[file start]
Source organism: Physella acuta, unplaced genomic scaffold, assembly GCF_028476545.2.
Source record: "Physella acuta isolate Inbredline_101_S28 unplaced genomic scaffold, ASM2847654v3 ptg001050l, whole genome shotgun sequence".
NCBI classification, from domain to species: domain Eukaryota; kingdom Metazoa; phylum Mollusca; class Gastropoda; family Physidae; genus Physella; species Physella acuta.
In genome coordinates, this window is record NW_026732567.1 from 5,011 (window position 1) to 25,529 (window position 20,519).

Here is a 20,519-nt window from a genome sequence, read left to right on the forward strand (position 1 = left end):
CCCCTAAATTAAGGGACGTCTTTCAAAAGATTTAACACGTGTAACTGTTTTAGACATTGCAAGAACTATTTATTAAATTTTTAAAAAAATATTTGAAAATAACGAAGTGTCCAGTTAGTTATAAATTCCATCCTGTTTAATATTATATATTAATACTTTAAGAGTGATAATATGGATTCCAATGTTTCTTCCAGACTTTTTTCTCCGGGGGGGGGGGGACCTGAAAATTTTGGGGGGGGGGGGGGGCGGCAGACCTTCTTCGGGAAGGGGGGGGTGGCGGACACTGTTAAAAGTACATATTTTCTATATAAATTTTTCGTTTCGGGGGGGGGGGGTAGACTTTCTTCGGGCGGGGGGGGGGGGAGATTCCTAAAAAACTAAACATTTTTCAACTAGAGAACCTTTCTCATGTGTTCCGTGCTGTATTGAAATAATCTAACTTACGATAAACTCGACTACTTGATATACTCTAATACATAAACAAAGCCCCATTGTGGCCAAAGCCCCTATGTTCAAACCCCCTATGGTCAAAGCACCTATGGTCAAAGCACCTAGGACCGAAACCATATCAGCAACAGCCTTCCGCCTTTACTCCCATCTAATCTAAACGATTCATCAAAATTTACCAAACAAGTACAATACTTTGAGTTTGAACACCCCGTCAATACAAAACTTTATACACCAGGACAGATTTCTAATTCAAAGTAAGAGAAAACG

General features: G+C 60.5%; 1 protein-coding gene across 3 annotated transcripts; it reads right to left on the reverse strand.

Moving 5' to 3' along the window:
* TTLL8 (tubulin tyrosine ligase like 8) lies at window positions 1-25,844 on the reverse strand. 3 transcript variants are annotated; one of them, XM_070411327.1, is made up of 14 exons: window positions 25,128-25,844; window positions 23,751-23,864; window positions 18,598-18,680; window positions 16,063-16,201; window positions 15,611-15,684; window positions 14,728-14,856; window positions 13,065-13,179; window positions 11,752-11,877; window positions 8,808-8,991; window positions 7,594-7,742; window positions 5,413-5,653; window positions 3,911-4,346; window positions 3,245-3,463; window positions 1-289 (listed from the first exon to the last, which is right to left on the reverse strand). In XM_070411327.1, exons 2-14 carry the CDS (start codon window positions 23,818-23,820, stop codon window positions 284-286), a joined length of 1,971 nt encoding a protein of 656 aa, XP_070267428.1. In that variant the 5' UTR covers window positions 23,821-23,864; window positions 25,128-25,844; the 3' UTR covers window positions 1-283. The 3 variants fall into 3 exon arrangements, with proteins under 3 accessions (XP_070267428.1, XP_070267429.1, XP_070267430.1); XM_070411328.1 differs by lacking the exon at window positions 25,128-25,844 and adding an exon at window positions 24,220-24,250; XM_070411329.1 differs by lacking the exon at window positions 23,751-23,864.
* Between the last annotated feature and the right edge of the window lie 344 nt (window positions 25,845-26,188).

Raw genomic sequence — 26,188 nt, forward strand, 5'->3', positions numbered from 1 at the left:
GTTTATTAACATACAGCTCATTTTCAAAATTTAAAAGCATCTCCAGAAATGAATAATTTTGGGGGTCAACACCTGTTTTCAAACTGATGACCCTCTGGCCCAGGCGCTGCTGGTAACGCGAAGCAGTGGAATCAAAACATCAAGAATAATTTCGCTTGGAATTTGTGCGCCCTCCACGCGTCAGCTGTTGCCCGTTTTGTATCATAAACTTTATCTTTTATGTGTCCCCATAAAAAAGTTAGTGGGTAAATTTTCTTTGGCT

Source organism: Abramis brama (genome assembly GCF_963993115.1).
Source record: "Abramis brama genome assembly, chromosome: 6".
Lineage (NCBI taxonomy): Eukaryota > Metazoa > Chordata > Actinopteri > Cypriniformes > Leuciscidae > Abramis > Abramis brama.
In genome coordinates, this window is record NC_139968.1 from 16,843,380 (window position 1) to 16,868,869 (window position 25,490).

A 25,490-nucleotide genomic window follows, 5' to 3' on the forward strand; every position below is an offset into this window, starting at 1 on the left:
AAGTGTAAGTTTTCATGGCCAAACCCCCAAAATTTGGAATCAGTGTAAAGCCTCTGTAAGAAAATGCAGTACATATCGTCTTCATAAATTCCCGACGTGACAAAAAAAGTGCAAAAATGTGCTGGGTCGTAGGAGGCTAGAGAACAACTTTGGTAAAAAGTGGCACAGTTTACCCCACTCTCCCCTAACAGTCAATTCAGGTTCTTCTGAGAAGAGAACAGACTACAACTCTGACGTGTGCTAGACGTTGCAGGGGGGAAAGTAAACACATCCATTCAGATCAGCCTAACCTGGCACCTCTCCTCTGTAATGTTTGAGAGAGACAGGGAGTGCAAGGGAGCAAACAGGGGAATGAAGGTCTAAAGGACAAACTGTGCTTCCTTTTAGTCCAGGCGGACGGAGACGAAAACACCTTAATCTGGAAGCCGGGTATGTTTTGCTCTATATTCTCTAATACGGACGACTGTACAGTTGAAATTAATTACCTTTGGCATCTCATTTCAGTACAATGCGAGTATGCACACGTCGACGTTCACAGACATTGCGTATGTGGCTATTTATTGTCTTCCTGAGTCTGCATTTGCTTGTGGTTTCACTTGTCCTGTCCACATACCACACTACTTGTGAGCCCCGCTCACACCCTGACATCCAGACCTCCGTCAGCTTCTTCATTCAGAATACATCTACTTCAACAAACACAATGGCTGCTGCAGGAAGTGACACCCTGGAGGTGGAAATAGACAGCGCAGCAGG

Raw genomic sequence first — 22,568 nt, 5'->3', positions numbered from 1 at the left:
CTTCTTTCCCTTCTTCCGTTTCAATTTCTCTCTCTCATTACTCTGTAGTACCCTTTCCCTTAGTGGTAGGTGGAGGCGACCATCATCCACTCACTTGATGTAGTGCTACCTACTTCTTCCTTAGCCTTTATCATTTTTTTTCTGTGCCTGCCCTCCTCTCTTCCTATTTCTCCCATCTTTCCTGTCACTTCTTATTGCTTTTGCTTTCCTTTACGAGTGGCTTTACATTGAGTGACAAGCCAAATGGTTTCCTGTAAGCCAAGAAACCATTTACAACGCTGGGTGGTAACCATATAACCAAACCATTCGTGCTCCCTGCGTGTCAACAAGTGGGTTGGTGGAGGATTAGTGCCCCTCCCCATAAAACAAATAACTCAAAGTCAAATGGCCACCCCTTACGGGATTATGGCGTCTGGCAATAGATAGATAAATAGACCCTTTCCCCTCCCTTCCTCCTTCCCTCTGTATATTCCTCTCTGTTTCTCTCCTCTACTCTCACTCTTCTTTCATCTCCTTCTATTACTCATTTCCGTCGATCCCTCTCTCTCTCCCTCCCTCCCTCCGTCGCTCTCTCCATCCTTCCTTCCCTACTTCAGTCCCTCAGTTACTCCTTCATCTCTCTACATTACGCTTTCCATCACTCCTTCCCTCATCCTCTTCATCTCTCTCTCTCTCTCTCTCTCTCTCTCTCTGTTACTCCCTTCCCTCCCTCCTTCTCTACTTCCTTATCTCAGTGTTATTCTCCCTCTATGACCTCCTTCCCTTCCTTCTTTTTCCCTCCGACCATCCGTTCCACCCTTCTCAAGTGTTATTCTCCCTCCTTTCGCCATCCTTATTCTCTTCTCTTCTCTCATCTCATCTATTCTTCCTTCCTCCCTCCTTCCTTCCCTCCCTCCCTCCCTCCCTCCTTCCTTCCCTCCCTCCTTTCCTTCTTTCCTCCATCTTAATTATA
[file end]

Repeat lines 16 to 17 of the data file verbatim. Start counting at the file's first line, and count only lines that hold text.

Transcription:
In genome coordinates, this window is record NC_139968.1 from 16,843,380 (window position 1) to 16,868,869 (window position 25,490).

A 25,490-nucleotide genomic window follows, 5' to 3' on the forward strand; every position below is an offset into this window, starting at 1 on the left: